HISTORY ETHNOGRAPHY NATURE WINE-MAKING SITE MAP
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SIR SAMUEL WHITE BAKER
CYPRUS AS I SAW IT IN 1879
page 142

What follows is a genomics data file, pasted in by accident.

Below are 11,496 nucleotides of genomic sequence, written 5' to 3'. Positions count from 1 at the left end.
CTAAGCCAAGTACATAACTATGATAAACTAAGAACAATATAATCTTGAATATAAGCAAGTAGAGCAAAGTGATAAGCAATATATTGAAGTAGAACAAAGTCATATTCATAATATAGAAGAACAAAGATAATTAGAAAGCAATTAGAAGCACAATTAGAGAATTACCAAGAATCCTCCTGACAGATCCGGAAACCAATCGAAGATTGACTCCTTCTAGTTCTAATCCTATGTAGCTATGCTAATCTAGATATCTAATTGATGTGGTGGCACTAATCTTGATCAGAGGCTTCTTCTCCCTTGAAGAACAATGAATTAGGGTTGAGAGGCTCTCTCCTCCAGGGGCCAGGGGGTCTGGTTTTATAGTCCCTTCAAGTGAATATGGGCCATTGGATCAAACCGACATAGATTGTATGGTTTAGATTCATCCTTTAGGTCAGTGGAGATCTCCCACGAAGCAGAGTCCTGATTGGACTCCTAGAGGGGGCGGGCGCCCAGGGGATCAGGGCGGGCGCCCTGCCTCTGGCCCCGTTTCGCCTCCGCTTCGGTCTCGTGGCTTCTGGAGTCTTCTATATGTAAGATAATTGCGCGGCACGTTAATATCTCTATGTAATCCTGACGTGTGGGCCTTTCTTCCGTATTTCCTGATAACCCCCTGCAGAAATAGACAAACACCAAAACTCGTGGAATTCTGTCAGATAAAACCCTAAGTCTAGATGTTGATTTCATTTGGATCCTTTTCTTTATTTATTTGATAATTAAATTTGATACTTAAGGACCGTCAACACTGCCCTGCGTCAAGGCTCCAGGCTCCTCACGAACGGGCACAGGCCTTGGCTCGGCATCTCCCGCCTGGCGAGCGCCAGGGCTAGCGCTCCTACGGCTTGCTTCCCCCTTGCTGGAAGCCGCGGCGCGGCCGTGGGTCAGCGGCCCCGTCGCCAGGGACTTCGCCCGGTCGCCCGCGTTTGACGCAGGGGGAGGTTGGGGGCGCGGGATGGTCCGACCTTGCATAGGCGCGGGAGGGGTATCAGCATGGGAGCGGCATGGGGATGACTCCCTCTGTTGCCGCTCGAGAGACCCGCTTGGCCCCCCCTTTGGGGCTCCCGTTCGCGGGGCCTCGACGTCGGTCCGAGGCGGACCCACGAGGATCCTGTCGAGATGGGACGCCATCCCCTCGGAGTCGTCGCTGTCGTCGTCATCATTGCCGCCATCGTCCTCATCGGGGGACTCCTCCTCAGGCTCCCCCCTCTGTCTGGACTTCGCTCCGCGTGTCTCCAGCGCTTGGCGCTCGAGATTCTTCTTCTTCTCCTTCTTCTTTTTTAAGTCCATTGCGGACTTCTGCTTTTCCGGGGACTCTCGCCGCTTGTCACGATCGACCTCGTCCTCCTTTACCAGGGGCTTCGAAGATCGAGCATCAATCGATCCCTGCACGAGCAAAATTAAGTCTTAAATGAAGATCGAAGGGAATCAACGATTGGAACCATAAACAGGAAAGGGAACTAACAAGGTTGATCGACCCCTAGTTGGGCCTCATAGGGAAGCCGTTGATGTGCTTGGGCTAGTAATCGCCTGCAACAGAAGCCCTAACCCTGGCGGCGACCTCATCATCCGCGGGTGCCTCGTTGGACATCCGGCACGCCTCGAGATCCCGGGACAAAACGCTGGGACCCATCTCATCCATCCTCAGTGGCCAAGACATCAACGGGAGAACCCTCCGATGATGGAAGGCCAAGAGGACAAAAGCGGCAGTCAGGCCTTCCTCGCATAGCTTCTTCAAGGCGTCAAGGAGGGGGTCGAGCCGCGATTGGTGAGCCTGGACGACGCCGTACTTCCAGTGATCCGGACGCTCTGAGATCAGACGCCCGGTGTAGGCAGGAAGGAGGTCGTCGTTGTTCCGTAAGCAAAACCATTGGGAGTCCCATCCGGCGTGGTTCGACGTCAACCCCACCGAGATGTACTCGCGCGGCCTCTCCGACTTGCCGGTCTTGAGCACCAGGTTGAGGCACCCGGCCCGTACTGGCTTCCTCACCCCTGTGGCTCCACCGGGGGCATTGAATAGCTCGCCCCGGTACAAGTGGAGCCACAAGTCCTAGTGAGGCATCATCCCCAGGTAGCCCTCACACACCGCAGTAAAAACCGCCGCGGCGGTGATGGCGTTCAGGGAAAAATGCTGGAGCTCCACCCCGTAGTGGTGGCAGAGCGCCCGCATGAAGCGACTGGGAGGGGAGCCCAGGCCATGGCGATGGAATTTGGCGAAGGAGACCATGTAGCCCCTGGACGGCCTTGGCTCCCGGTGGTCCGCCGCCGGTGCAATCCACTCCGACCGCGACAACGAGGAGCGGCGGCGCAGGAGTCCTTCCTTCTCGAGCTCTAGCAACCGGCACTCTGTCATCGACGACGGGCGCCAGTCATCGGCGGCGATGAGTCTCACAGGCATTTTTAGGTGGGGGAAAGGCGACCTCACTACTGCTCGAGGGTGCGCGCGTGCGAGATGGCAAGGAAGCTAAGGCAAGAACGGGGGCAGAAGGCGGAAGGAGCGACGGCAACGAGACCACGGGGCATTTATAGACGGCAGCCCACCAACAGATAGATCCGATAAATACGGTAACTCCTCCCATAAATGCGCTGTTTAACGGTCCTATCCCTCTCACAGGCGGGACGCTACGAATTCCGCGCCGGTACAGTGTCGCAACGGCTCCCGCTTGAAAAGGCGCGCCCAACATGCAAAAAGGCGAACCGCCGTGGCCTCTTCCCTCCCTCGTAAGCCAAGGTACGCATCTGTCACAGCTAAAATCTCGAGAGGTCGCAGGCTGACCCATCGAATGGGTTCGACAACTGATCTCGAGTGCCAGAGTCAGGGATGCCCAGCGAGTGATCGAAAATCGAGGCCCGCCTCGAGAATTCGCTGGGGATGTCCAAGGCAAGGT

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after which, we would resume the original contract, and their oxen would once more draw the vans from their station at Kuklia. This was an extra expense, as the camels were now engaged in lieu of carts, notwithstanding that I should have to pay for the oxen ; on the other hand, these animals were beautiful specimens of their kind, and Were thoroughly accustomed to the gipsy-van, therefore it was advisable to retain them. The two owners were delighted with the arrangement, and we started for Cape JSt. Andrea, while they were to return to Lithrankomi. The country was now thoroughly enjoyable ; the recent daily showers had freshened all vegetation, and the earth was a carpet of wild flowers, including scarlet ranunculus, poppies, a very pretty dwarf yellow cistus resembling bunches of primroses, cyclamen, narcissus, anemones—purple, white, and a peculiarly bright yellow variety. The route from GallibornQ was extremely wild and picturesque, combining hills, glens, and occasional short glimpses of the sea between the gorges which cleft the precipitous range upon our right. The rounded and sparkling tops of gypsum hills were common for the first few miles ; emerging from these, we threaded a ravine, and arrived upon .the sea beach, and continued for a considerable distance upon the margin of the shore ; the animals scrambling over fallen rocks and alternately struggling through the deep sand and banks of seaweed piled by a recent gale. W e now entered upon the first pure sandstone that I had seen ; this was a coffee-brown, and formed the substratum of the usual sedimentary limestone which capped the surface of the hill-tops. The appearance was peculiar, as the cliffs of brown sandstone were crusted for a depth of about

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